Wednesday, 23 March 2011

The Dance of Life

Sunday 27th August 1995

I awoke to the gentle sound of a flute.  The simple melody was repeated in variation.  I could discern the movement of the sound’s author as he circled the encampment.  The sun was up and shining on the rear wall of my tent, the direction from which the call of reveille came.

I was not accustomed to early rising, and snuggled back deeply into the warmth of my sleeping bag.  As I dipped in and out of my receding slumber I became aware of movement behind me.  Muttered morning greetings, throat clearing coughs and the shuffling noises of people gathering for the first Dance of Life.

A man’s voice had begun speaking, just a little too quiet and distant for me to clearly make out what was being said.  The voice had a calm and soothing rhythmic quality, and I began to drift back to the security of unconsciousness.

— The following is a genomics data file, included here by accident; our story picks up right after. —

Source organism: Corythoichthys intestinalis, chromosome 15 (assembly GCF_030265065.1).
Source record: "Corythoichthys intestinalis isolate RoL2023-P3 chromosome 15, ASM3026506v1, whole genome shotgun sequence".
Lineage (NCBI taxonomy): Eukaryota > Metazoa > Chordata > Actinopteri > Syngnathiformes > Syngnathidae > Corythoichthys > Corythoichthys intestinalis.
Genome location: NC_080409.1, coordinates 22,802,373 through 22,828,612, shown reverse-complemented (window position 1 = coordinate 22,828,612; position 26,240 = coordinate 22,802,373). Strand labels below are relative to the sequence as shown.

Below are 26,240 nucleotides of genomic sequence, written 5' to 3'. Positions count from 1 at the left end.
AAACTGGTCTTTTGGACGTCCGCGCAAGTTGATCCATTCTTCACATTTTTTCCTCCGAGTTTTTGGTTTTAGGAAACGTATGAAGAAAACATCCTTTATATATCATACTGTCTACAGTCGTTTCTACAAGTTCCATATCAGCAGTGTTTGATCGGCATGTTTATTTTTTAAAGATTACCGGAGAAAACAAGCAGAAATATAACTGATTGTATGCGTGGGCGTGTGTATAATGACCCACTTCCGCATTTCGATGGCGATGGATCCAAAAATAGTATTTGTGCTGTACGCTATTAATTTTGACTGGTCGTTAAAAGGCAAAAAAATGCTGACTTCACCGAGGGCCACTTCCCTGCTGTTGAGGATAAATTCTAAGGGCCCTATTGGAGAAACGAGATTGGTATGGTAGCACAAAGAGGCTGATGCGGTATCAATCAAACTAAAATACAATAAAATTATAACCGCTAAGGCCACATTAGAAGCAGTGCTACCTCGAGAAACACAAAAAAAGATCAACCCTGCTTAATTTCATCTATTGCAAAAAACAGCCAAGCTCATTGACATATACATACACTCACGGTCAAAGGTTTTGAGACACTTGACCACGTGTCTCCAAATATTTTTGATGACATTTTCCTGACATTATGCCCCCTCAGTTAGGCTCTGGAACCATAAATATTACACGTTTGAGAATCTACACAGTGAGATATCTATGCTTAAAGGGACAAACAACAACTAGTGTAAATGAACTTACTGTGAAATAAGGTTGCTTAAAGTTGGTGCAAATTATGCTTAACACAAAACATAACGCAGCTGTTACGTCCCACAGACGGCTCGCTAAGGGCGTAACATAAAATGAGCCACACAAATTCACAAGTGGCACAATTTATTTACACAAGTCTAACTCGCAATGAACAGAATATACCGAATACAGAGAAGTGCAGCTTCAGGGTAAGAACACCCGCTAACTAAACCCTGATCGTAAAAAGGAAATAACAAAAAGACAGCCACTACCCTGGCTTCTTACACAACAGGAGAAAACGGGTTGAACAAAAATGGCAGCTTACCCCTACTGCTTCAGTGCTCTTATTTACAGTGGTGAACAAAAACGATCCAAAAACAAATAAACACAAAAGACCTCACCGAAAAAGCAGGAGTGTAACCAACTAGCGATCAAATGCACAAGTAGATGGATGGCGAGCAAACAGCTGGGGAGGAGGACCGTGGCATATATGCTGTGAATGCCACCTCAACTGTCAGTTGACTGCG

“Ama tikki wo-oo, a-ne-o-he, o-oh sha-anna, he-a-na, he-a-no, he-iyaa.”

I was returned to the world of awareness by the chanting of those who had gathered to dance with Ivan.  The texture and cadences were clearly derived from the native American tradition, but also evoked something deep within that I could not put a name to.  A feeling of longing akin to that which the djembe awoke, but with a higher resonance as if it were reaching for the limitless sky or seeking to view beyond the horizon.

The chant was repeated, then segued into a new line.

“O-oh hey-a-no, ha-a-i-ya!” slowly rolling around with a feeling of memory and hope, rising sharply in intensity and volume at the end as if all this energy were being encapsulated and then thrown out to the world.

“O-oh hey-a-na, hey-a-no, he-ey-iyaaa”  The final vowel sound was sustained and then softly faded like the autumn; after a moment’s pause the entire chant was repeated.  Four times in all the chant was made as I lay in my den absorbing its subtle vibration, wondering what movements might be accompanying this wonderful song, and resolving that I should endeavour to join this in future days.

Just as I thought the gathering around the altar in the centre of the field was over, there was a sudden roar of a shout from those assembled.  This was followed by laughing and mirthful voices blending into a chatter which slowly faded away as the group dispersed.

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